Georgia House District 46:
Paul Kennedy is the only Democratic candidate, so I won’t vote for him.

Georgia Senate District 56:
There is no Democratic candidate, but I have seen lots of signs for the three Republican candidates.

Fulton County Commission:
Commissioners for Districts 1 and 2 are elected at large in Fulton county. The Democratic candidates John Eaves (Dist 1) and Robert Pitts (Dist 2) are running unopposed in their primaries. Thus, I’ll write in someone random.

I live in District 3 where the only candidate for County Commissioner is Liz Hausmann running in the Republican primary.

Buy a House, Get a Green Card?

Some people are suggesting an immigration program “buy a house, get a green card” but I argue that their numbers are all wrong.

Last month, Thomas Friedman wrote in the New York Times that:

Leave it to a brainy Indian to come up with the cheapest and surest way to stimulate our economy: immigration.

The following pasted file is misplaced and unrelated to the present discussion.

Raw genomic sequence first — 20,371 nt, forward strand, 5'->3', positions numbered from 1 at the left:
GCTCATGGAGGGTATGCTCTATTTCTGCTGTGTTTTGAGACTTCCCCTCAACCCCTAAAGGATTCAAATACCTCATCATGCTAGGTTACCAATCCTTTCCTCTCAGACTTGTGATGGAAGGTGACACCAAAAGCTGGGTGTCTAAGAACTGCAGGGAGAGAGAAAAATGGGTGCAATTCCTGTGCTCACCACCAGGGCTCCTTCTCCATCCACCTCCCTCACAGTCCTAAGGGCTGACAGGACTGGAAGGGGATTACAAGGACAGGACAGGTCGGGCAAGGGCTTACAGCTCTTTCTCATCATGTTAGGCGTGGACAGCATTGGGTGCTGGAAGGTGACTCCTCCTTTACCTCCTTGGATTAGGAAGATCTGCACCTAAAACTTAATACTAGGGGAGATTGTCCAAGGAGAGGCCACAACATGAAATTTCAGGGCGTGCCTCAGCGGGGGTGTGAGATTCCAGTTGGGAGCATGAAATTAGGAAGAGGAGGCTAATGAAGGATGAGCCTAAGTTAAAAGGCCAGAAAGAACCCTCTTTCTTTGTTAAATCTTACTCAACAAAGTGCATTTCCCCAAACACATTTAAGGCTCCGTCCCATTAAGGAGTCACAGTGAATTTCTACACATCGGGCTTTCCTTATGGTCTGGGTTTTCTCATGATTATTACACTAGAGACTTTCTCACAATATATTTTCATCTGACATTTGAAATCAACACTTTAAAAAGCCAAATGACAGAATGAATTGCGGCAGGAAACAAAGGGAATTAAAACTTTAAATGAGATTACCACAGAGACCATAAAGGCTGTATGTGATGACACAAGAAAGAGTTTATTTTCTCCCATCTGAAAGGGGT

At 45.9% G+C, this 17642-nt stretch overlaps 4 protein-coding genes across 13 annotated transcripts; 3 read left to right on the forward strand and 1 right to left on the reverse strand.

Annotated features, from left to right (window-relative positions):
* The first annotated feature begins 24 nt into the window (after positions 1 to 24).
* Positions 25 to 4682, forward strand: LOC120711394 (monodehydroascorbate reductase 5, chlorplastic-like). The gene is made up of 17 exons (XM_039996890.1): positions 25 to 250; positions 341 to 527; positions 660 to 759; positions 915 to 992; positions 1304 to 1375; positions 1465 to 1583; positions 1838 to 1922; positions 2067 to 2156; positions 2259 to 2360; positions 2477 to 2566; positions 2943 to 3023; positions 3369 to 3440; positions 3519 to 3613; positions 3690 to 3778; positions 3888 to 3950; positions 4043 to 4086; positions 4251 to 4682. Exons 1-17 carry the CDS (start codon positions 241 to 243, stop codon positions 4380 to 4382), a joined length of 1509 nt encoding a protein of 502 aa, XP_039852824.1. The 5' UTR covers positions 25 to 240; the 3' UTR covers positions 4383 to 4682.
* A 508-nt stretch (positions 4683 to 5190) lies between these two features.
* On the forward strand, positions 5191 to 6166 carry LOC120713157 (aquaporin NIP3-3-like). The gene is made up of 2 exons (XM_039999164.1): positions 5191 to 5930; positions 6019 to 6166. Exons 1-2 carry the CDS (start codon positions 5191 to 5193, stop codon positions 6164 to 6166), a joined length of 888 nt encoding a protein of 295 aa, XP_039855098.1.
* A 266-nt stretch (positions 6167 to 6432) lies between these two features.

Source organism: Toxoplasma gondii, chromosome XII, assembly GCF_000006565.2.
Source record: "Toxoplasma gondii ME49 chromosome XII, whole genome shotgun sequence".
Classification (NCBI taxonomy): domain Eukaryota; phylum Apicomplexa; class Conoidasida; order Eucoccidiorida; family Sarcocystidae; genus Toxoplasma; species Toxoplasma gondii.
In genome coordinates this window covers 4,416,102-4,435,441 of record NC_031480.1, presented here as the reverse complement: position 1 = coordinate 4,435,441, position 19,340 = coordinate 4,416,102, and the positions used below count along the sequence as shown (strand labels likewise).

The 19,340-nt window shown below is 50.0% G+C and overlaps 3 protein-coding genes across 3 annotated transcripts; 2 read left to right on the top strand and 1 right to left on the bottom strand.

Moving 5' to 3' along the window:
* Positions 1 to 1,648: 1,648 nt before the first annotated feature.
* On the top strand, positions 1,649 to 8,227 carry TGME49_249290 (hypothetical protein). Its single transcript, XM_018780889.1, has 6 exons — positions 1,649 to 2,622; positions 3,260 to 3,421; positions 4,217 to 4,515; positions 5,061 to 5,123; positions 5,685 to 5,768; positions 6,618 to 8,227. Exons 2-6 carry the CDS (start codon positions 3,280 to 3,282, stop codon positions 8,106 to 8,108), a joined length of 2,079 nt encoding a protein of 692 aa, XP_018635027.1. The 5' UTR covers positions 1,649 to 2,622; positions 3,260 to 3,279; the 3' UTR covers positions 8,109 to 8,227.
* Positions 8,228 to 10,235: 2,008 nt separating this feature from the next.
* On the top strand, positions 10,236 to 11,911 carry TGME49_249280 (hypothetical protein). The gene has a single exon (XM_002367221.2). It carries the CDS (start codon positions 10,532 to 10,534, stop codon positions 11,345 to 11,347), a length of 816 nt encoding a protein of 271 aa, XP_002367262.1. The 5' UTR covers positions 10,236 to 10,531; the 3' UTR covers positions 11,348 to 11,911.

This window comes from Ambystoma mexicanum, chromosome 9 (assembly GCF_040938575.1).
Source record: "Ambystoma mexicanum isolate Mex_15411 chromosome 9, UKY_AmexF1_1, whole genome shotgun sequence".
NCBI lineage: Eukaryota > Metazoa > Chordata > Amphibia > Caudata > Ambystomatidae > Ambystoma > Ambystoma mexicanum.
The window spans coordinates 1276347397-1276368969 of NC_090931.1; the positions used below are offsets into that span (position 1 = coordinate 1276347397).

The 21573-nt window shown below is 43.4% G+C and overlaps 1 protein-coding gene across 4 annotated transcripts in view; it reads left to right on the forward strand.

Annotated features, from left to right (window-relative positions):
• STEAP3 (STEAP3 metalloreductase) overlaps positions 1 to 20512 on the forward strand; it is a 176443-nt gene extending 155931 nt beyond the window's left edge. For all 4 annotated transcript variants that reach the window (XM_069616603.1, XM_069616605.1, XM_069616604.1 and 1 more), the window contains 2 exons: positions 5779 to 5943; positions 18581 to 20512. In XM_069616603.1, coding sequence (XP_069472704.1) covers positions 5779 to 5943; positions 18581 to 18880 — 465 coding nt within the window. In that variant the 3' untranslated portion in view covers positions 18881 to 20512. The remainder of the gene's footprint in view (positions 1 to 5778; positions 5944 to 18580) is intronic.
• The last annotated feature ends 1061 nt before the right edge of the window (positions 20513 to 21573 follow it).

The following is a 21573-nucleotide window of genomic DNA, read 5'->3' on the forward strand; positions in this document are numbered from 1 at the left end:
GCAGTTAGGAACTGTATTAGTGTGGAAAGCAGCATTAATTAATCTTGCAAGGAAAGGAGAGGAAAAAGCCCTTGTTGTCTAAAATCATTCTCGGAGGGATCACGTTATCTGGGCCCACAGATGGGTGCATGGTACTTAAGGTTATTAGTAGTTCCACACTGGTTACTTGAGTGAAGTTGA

“All you need to do is grant visas to two million Indians, Chinese and Koreans,” said Shekhar Gupta, editor of The Indian Express newspaper. “We will buy up all the subprime homes. We will work 18 hours a day to pay for them. We will immediately improve your savings rate — no Indian bank today has more than 2 percent nonperforming loans because not paying your mortgage is considered shameful here. And we will start new companies to create our own jobs and jobs for more Americans.”

Alex Tabarrok called it the “buy a house, get a visa” strategy and claimed that:

the multiplier on the “buy a house, get a visa” strategy would be much larger than any possible domestic multiplier since the money would come from outside the economy (and efficiency would improve as well.)

An op-ed in the Wall Street Journal has now suggested the same.